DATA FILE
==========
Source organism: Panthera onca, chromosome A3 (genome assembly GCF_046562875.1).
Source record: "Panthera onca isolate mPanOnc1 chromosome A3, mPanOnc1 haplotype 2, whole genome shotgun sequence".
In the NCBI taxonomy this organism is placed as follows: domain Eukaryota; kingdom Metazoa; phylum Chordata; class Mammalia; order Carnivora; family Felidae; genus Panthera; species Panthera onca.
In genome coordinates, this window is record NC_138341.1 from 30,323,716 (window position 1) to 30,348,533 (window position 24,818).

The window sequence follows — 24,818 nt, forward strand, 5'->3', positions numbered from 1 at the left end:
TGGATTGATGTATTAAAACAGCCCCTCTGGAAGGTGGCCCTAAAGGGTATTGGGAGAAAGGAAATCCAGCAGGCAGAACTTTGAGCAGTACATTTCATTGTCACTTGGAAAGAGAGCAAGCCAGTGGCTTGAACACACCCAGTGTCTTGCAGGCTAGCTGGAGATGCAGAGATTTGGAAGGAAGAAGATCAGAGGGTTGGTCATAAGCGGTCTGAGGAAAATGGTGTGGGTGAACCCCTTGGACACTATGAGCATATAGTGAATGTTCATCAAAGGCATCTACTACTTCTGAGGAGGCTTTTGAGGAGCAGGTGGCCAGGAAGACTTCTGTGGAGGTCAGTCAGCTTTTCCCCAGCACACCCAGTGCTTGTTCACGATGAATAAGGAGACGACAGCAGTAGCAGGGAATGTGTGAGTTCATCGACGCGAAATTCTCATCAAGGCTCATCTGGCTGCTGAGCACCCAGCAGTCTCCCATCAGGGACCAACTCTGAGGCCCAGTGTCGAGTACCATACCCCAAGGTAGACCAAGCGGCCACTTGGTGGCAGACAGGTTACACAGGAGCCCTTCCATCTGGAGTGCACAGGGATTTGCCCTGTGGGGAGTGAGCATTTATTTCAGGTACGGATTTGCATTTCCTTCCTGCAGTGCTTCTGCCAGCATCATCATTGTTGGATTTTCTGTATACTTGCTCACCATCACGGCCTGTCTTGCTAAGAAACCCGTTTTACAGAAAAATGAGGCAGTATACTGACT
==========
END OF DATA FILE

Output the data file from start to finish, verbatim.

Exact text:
Source organism: Panthera onca, chromosome A3 (genome assembly GCF_046562875.1).
Source record: "Panthera onca isolate mPanOnc1 chromosome A3, mPanOnc1 haplotype 2, whole genome shotgun sequence".
In the NCBI taxonomy this organism is placed as follows: domain Eukaryota; kingdom Metazoa; phylum Chordata; class Mammalia; order Carnivora; family Felidae; genus Panthera; species Panthera onca.
In genome coordinates, this window is record NC_138341.1 from 30,323,716 (window position 1) to 30,348,533 (window position 24,818).

The window sequence follows — 24,818 nt, forward strand, 5'->3', positions numbered from 1 at the left end:
TGGATTGATGTATTAAAACAGCCCCTCTGGAAGGTGGCCCTAAAGGGTATTGGGAGAAAGGAAATCCAGCAGGCAGAACTTTGAGCAGTACATTTCATTGTCACTTGGAAAGAGAGCAAGCCAGTGGCTTGAACACACCCAGTGTCTTGCAGGCTAGCTGGAGATGCAGAGATTTGGAAGGAAGAAGATCAGAGGGTTGGTCATAAGCGGTCTGAGGAAAATGGTGTGGGTGAACCCCTTGGACACTATGAGCATATAGTGAATGTTCATCAAAGGCATCTACTACTTCTGAGGAGGCTTTTGAGGAGCAGGTGGCCAGGAAGACTTCTGTGGAGGTCAGTCAGCTTTTCCCCAGCACACCCAGTGCTTGTTCACGATGAATAAGGAGACGACAGCAGTAGCAGGGAATGTGTGAGTTCATCGACGCGAAATTCTCATCAAGGCTCATCTGGCTGCTGAGCACCCAGCAGTCTCCCATCAGGGACCAACTCTGAGGCCCAGTGTCGAGTACCATACCCCAAGGTAGACCAAGCGGCCACTTGGTGGCAGACAGGTTACACAGGAGCCCTTCCATCTGGAGTGCACAGGGATTTGCCCTGTGGGGAGTGAGCATTTATTTCAGGTACGGATTTGCATTTCCTTCCTGCAGTGCTTCTGCCAGCATCATCATTGTTGGATTTTCTGTATACTTGCTCACCATCACGGCCTGTCTTGCTAAGAAACCCGTTTTACAGAAAAATGAGGCAGTATACTGACT